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BOOK: The Long War (2013)

The Long War Year: 2013 Author: Terry Pratchett & Stephen Baxter Length: 828 minutes / 13.80 hours You think with an inciting incident as extreme as the one at the end of The Long Earth, the follow-on book, The Long War, would be an exciting series of battles. If you thought that, you’d be wrong. Instead, authors Terry Pratchett and Stephen Baxter take the Speaker for the Dead route by aging the main character of the first book by at least a decade and throwing in heavy doses of non-human racism (speciesism?). For a book that has “war” in the title, there isn’t much war at all. This is disappointing for many reasons. Sure, there’s still plenty of neat science fiction ideas presented here, but The Long War exhibits the same problems that were present in The Long Earth. First and foremost, the wit and humor of Terry Pratchett is hardly to be seen in this book, only occasionally popping up to add levity to a situation. Secondly, there’s so much exposition that...
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BOOK: The Gunslinger (1982)

The Gunslinger Year: 1982 Author: Stephen King Length: 440 minutes / 7.33 hours With the recent release of The Dark Tower (2017), I became interested in the book series that inspired the movie. I already knew the books would likely take a different direction from the film, and I was prepared for them. Up until now, I’ve enjoyed many of King’s other works, including The Shining, On Writing, and The Green Mile. That’s not to say I didn’t enjoy The Gunslinger; it’s more that most of his books have not been part of a larger series. I still want to know what happens in the next book of the Dark Tower series, so The Gunslinger certainly succeeded in that aspect. Stephen King’s talent for description is in high form here as he crafts a world unlike our own but still linked to it via the wandering boy, Jake. Considering King’s background in describing all sorts of evil creatures and villains, the calm and calculating “Man...
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BOOK: Ganymede (2011)

Ganymede Year: 2011 Author: Cherie Priest Length: 729 minutes / 12.15 hours Now that I’ve read the first three books in the Clockwork Century series, any hope I had of some cohesive narrative is essentially gone. While following a new character for each book helps to provide a different setting of the steampunk alternate universe, when I know these characters won’t matter outside their own books, I kind of stop caring about them. Even previous heroines are relegated to cameo and minor character status as the persistent series of somewhat pointless events drags on. And don’t even get me started on the zombies, which are a distraction to any actual story in my opinion. I think the main problem I have with these books is the fact that things happen without much lead-up or foreshadowing. Sure, there are some fascinating factors involved with making a submarine work in the Civil War era, but the resulting battle and conclusion went exactly as I expected them to. This isn’t...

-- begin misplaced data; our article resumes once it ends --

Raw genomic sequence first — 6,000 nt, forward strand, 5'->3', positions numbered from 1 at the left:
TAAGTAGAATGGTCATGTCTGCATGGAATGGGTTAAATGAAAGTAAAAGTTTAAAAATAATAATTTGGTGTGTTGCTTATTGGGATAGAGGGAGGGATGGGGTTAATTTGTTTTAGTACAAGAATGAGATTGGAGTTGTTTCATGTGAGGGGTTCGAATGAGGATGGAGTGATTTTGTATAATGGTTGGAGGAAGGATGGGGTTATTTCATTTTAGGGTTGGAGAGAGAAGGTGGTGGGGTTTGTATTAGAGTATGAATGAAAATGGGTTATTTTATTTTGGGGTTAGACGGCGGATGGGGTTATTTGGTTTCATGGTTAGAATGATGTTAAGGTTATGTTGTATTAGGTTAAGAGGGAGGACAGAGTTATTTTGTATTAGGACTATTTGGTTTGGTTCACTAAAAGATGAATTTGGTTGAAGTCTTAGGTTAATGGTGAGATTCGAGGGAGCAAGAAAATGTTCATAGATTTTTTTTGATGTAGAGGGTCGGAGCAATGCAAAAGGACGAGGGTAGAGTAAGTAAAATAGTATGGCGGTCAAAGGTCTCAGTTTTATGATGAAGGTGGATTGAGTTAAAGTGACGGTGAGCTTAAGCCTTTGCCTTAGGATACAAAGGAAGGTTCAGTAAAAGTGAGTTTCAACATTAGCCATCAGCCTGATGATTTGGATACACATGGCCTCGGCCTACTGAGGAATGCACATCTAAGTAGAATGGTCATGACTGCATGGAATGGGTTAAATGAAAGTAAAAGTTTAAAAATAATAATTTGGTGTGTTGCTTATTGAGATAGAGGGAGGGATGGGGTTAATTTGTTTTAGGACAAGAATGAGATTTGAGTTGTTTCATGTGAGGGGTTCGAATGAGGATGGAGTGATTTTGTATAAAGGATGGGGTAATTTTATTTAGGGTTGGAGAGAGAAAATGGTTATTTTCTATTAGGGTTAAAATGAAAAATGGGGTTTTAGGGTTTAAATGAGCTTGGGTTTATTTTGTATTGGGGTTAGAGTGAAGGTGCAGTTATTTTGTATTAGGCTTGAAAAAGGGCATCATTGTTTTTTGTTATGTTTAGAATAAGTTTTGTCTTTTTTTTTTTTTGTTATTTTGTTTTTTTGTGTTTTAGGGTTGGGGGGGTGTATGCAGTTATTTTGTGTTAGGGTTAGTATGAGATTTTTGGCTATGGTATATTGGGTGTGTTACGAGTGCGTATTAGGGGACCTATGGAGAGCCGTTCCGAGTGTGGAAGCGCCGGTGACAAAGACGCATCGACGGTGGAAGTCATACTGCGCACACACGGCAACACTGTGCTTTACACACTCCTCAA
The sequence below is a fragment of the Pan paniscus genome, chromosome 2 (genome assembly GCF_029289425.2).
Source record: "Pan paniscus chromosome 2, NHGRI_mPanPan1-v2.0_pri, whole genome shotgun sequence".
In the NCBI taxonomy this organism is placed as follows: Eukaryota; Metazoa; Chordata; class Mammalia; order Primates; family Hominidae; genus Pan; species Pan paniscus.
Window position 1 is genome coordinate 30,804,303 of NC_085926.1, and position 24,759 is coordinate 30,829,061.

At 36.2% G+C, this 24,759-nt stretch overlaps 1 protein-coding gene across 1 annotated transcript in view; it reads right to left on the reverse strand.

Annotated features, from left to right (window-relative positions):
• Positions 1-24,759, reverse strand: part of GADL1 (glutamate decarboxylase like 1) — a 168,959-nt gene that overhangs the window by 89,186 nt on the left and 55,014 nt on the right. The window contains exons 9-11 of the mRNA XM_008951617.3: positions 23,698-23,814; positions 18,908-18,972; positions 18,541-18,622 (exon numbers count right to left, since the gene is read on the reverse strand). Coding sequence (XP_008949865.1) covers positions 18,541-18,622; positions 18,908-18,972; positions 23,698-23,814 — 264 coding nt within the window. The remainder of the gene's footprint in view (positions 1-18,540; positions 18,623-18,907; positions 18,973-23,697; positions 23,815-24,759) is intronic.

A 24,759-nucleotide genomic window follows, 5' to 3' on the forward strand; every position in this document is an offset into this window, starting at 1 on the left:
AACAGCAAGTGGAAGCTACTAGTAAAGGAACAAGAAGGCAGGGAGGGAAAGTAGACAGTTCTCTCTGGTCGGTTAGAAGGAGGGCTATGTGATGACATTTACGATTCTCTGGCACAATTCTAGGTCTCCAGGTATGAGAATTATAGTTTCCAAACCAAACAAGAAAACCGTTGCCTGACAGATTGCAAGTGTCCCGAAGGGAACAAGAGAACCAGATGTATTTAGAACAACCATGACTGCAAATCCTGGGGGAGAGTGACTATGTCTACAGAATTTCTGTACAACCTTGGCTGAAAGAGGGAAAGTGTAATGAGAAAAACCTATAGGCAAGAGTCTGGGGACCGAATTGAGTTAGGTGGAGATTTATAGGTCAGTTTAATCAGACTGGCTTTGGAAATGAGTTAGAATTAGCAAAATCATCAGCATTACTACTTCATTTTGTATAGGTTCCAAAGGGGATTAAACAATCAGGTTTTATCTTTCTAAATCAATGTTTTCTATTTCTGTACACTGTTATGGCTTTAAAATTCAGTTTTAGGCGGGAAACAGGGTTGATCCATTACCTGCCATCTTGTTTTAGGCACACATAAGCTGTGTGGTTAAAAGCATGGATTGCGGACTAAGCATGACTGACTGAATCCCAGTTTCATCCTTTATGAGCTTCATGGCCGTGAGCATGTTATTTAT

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BOOK: Soledad (2016)

Soledad Year: 2016 Author: D.L. Young Length: 245 pages This first book in the “Dark Republic” series is a prime example of the New Adult post-apocalyptic genre. I wouldn’t classify it as Young Adult due to the graphic nature of sex and violence, as well as the amount of obscenity peppering the dialogue. I’m not necessarily saying they’re bad things, as they help to define the world created by the author, it’s more that the audience should be prepared for these things. Even more to the point, the one sex scene present in this book was probably more along the lines of rape, even if it was a common element of the characters' backstories. Regardless of the content, the story in Soledad is compelling enough. Considering this is the first book in a series, the author spent almost the entirety of it exploring the three different factions present in post-apocalyptic Texas. While this was great for world-building, by the end of the book, little seemed to change...
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BOOK: The Killing Floor (1997)

The Killing Floor Year: 1997 Author: Lee Child Length: 1,067 minutes / 17.78 hours The first book in the Jack Reacher series is certainly a thriller, through-and-through. I certainly can understand its appeal, especially for male readers, since it has plenty of violence and sex while also exhibiting a number of action sequences. Consequently, it felt somewhat “pulpy” in that it was entertainment for entertainment’s sake. Sure, it’s a fun thrill-ride, but certain elements didn’t invest me in the characters. Jack Reacher himself is probably the majority of this issue, as he’s a drifter with little-to-no connections to anything or anyone, merely acting as a conduit to make action/killing happen. As for the core mystery of The Killing Floor, it was a fascinating premise and had a slow unraveling to keep me intrigued along the way. This was undoubtedly the strength of the book since it was a unique and intriguing twist on a pretty common crime. With a small cast of characters, the plot...